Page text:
The Edelman Trust Barometer: A recording of our live stream video with Edelman Intelligence UK head Louise Turner. Howard Kosky from markettiers and James Erskine from Social Circle
Ben Smith, Founder, PRmoment.com
Consumers are less trusting of social media and continue to be sceptical of government, business, media and NGOs in the UK. This is according to the 2018 Trust Barometer, PR firm Edelman’s 18th annual trust and credibility survey.
The UK version of the Edelman Trust Barometer found that social media companies have lost the trust of most of the public, with only a quarter of the UK population now saying that they trust social media as a source for news and information. Where social media companies were once seen as champions of free speech and democracy, they are now seen as not taking enough responsibility for key issues including extremism, fake news, and cyberbullying. As a consequence, the majority of people are now calling for greater regulation in the sector.
The recorded version of the live stream featuring PRmoment founder Ben Smith, Louise Turner, UK lead, Edelman Intelligence, Howard Kosky from markettiers and James Erskine from Social Circle
Here are the UK findings of the Edelman Trust Barometer:
- There is a huge increase in trust in traditional media (61%), reaching levels not seen since 2012. But it is not all good news, as people are consuming less traditional media and some are actively avoiding it altogether (19%).
- There is a rebound in faith in experts and leaders.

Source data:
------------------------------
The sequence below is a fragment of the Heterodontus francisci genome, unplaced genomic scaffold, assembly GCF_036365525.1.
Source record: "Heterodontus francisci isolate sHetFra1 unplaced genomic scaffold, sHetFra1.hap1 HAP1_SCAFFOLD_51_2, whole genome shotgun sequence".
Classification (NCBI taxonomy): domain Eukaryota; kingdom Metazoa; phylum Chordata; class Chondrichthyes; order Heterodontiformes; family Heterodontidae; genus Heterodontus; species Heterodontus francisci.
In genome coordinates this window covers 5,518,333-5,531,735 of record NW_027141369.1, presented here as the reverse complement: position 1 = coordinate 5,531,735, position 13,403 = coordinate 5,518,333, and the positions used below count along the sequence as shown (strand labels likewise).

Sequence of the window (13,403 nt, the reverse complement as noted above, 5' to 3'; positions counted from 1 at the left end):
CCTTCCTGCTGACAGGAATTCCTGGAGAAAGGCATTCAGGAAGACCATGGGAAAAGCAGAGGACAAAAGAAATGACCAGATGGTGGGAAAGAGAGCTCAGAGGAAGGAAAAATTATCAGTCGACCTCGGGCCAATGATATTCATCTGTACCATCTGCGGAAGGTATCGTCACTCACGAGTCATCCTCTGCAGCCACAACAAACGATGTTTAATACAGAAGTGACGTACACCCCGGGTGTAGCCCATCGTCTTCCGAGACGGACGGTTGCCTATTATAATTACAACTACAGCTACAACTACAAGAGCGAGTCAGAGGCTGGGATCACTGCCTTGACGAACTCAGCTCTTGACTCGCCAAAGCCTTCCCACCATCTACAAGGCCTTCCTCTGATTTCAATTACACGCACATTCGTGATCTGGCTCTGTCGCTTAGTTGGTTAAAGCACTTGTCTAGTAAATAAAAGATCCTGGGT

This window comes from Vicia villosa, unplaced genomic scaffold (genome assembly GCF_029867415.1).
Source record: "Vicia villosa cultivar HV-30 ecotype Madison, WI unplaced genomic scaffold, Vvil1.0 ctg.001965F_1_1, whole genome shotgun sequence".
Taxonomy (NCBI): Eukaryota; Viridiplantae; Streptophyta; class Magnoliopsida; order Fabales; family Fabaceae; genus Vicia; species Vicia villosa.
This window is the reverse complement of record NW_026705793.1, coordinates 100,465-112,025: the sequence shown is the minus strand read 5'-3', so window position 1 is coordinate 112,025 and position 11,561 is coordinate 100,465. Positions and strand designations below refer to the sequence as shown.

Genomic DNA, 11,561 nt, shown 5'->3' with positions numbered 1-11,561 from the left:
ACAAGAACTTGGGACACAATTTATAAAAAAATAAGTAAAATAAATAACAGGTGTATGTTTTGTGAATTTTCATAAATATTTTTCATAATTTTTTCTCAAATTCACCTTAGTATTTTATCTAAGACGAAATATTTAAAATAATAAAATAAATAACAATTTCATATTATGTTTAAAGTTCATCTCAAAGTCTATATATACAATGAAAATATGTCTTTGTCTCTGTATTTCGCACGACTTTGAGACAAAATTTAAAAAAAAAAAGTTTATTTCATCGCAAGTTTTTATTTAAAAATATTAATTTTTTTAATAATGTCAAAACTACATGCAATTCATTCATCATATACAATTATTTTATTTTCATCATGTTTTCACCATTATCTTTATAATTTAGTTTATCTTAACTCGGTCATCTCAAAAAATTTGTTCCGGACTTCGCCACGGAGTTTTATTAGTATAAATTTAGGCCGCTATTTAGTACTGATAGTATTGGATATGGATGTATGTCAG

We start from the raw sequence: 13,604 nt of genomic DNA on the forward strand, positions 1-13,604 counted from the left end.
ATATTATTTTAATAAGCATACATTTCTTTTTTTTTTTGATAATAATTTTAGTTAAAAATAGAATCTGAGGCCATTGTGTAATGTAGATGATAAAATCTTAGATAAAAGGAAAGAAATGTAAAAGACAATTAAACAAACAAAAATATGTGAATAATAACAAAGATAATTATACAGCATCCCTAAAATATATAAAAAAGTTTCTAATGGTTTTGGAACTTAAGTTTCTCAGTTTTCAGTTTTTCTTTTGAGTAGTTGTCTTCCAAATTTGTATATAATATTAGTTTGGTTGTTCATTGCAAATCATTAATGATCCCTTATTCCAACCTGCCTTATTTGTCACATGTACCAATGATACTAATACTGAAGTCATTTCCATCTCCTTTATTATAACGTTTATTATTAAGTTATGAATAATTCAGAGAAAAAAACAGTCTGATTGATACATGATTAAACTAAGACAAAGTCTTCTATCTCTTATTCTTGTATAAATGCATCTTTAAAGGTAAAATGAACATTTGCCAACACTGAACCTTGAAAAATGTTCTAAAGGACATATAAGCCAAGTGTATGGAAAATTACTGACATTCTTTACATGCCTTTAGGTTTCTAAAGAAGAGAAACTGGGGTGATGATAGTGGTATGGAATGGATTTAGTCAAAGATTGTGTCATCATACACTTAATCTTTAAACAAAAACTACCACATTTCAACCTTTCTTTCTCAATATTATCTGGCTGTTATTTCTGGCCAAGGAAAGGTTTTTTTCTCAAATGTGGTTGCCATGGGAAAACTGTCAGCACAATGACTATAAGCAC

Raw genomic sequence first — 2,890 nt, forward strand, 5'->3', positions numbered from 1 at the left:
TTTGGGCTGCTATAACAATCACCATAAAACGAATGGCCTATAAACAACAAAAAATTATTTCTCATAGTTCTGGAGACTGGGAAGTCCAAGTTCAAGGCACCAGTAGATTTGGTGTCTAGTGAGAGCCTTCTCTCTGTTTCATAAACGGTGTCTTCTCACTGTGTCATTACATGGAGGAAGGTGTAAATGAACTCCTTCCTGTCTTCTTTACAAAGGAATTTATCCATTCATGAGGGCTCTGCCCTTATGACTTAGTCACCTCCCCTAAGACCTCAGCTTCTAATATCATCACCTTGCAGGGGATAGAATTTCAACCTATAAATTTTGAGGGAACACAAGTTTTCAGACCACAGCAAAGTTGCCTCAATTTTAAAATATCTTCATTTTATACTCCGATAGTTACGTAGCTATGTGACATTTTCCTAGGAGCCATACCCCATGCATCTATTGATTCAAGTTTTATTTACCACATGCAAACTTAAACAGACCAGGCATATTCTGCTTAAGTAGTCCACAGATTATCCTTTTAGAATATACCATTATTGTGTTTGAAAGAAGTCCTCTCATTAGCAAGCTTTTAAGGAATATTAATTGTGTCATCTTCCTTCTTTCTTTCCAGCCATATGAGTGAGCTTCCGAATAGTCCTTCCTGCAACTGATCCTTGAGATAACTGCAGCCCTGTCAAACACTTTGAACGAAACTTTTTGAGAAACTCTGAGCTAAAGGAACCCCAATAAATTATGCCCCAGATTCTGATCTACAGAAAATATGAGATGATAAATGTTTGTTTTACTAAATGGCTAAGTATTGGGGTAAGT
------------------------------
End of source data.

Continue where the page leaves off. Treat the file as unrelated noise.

- Only 6% of people now consider themselves part of the informed public – those who consume business or political news several times a week, this is an all-time low.
- News rejecters say the news agenda is too depressing (40%), that the news is too biased, and that the news itself is controlled by “hidden agendas”.
- Trust in government remains very low at 36% and the majority feel as though their views are not represented in politics today.
- When looking at the bigger picture, Britain remains subdued with distrust continuing across the board and Britons are becoming more pessimistic about their economic outlook.
- The biggest concerns for the future of Britain include ensuring the NHS is able to provide care for an ageing and growing population (79%) and the worry of rising political or religious extremism (72%).
- Only 20% feel their standard of living will improve in 2018 and 36% expect it to worsen.
These findings show that business communicators have an opportunity to offer the public better news, especially as there is increasing trust in CEOs.
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